Great Seal Sate Park Part 2: Signs of Spring

Wiggs and I were so impressed by our first visit to Great Seal on March 5 that when another Friday rolled around we decided to make a second visit. This time, on March 19, it was exactly two weeks later. In the spring, two weeks can make a big difference. The first time we went it was a frigid late-winter day and we didn’t see anything green. This time, the earth was showing clear signs of life, and I was very excited to watch the world waking up.

Mossy rocks on the Shawnee Ridge Trail

Seeing Red

Last year I became interested in (read: obsessed with) foraging mushrooms after reading Mycophilia by Eugenia Bone. It was the perfect year for it, with working from home during the beginning of the pandemic allowing me to spend more time than usual out among the trees. One of the first mushrooms I found when I started going to the woods was the scarlet cup, or Sarcoscypha mushroom. Since then, the Sarcoscypha has had a special place in my heart.

I was hoping to find some of these bright red beauties on this trip to Great Seal, since I hadn’t found any two weeks earlier. I had even made a crocheted version of the mushroom that morning, and I brought it to the woods with me just in case I found a real one to compare it to. (You know. For science.)

I started the hike as I usually do in the spring: With my eyes glued to the ground, hoping to catch a spot of bright red on the forest floor. I saw no mushrooms for the first few miles, but Wiggs spotted trout lily, with its characteristic mottled leaves and graceful, droopy white flowers. I remember finding and learning that plant last year on my first forays, and seeing them again made me smile.

White trout lily, Erythronium albidum

We climbed the steep slope to the summit of Sugarloaf once again, and again, I marveled at how hard of a climb it was, especially for Ohio. We came down the other side, took the correct turn this time, and continued on the Shawnee Ridge trail. At this point I had not seen any mushrooms, and I had given up trying to find one, working on the assumption that it was still too early.

Then, out of nowhere, as we were cresting the ridge on Bald Hill, I spotted one: a bright red scarlet cup partially hidden beneath a leaf. I gasped dramatically and dropped to my knees in front of the fungus. I was delighted. I took out my crocheted version and compared it to the real one: the outside of my handmade one is slightly too pink, but it’s pretty close.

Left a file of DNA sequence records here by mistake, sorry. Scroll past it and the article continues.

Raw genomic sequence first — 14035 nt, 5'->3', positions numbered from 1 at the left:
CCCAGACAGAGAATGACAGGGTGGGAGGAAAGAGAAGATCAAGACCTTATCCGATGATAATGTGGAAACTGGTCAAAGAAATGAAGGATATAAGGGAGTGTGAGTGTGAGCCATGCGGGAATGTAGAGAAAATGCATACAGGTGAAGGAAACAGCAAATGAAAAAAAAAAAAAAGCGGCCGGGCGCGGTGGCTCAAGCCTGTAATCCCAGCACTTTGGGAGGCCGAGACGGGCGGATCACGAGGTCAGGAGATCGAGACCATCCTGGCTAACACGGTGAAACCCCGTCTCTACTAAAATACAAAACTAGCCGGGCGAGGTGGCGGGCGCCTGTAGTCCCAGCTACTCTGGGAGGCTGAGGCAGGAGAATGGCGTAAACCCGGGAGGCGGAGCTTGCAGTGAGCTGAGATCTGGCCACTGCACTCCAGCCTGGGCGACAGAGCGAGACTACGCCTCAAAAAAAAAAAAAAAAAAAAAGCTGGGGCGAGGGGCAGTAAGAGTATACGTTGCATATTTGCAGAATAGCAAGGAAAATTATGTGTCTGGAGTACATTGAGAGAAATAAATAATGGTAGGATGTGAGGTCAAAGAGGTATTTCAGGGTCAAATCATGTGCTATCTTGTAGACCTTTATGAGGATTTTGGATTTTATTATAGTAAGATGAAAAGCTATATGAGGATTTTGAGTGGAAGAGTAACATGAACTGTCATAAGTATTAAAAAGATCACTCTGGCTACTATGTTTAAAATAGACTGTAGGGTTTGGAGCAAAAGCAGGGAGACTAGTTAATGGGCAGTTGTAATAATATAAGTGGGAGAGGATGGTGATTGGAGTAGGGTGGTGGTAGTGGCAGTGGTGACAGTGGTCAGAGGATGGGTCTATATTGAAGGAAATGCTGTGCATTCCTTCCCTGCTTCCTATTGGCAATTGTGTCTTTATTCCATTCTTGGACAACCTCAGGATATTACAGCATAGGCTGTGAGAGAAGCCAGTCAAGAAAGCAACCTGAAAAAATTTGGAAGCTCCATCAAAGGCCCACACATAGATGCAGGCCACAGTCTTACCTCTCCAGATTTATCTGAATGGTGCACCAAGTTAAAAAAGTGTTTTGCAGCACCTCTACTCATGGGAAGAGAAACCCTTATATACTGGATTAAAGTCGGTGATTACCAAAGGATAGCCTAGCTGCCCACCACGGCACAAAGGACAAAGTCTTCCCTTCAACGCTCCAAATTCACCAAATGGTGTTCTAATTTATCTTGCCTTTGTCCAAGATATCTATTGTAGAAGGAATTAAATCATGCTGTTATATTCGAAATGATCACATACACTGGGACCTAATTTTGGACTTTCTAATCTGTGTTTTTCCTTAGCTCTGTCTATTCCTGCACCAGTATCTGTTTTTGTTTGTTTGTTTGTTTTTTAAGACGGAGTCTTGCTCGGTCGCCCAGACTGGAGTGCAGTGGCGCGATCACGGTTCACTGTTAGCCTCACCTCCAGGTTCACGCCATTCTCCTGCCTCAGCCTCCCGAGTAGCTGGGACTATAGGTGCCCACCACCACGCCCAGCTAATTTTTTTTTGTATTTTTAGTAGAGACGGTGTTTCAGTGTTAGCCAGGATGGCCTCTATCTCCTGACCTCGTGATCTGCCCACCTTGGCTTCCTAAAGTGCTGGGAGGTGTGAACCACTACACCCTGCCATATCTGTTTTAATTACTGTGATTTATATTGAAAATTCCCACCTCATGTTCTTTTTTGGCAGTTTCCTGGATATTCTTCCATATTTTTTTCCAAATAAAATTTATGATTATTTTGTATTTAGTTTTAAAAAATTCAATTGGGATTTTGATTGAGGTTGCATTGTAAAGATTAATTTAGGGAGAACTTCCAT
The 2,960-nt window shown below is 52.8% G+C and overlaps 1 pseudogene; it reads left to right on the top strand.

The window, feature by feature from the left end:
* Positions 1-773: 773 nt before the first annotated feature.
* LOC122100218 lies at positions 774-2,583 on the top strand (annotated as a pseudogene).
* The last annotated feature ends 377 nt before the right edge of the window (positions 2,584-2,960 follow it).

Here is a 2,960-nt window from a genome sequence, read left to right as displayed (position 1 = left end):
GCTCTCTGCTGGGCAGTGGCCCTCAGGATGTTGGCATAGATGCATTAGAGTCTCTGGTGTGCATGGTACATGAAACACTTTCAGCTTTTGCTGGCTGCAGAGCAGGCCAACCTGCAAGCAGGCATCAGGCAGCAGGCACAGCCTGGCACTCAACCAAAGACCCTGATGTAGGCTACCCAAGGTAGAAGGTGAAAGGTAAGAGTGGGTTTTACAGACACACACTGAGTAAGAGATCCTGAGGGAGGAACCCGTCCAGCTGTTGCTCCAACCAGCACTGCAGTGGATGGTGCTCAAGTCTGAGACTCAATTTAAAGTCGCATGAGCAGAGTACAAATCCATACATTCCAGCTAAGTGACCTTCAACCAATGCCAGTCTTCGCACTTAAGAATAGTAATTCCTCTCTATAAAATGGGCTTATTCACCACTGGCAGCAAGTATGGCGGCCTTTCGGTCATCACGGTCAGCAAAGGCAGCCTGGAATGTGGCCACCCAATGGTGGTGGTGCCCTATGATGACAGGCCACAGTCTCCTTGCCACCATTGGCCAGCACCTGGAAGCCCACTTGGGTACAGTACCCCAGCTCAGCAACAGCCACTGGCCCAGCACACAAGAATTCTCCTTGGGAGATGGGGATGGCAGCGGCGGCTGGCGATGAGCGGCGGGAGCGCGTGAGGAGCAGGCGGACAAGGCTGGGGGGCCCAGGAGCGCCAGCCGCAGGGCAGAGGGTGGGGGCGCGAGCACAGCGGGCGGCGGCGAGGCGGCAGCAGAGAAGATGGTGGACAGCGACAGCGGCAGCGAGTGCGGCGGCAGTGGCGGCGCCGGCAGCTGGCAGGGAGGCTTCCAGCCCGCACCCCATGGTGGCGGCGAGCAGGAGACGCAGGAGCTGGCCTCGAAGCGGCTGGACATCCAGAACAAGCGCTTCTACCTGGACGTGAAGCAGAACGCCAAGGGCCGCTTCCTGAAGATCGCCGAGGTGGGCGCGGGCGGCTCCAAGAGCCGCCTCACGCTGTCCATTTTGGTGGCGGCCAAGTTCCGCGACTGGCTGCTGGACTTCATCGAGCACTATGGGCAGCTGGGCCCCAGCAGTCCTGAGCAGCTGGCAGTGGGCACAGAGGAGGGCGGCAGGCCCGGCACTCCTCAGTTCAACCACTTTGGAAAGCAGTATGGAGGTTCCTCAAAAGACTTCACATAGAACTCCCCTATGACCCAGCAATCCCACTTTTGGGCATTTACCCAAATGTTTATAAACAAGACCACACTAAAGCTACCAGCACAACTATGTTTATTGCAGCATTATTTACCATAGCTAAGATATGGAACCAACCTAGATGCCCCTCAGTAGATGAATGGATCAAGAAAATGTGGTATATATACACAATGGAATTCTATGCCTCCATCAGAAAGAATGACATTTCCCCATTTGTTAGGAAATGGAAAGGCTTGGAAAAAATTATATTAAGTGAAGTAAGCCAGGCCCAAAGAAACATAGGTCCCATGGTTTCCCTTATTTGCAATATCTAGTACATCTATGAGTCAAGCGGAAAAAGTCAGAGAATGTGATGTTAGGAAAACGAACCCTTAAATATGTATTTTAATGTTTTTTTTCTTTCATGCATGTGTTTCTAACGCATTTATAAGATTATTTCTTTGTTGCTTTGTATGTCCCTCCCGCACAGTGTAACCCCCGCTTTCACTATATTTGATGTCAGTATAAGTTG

Wiggs found another cluster nearby, and the more we saw, the more we kept finding. I love the vivid blood red of the inside of the cup and how starkly it contrasts with the earth tones of the woods, how tiny they are and how they tend to cluster together. To me the scarlet cup is a welcome sign of all the life that is to come, a harbinger of morels, pheasant back, mayapple, ramps, and flowers. I have so many fond memories of last year’s spring, and I can’t wait for another one traipsing in the woods.

Cluster of Sarcoscypha sp. mushrooms, also known as “scarlet cups” or “red elf cups.”

Rock On

Since we started slightly earlier this week than we did the last time, and since we now have an extra hour of daylight, we had more time to go farther on the trails on this second visit. Instead of turning around at the top of Bald Hill, this time we continued down the ridge, into the valley, and up another hill.

We found another couple of tiny Sarcoscypha and plenty more trout lily. There were a few rusting pieces of abandoned cars and a little pond that will probably be a mosquito paradise in a few months. The trail made a few steep switchbacks up another hill, and then meandered for a while down in a valley, before coasting upwards.

The path grew rockier, with boulders strewn here and there. Wiggs commented that he remembered a friend telling him about a “rock garden” around here somewhere, and soon enough, we were at the top of another hill and sauntering among a jumble of mossy sandstone boulders.

The Great Seal boulders

It quickly became clear that these were great boulders – bouldering boulders, the kind loved by climbers. Evidence of this fact was everywhere: chalk dust was smeared on slopers, crimps, and comfy jugs all around the area. I was thrown back to my climbing days in college and grad school, and the feeling in this place was not unlike that of Rocktown, a beautiful bouldering area in northwest Georgia.

We dropped our packs and sampled the climbing. I walked to the top of the hill, where an abandoned foundation of an old building was buried among a field of grasses and soon-to-be-blooming wildflowers. It was sunny and crisp, and the air smelled like leaves, and like memories, and like the spring life that was about to burst forth.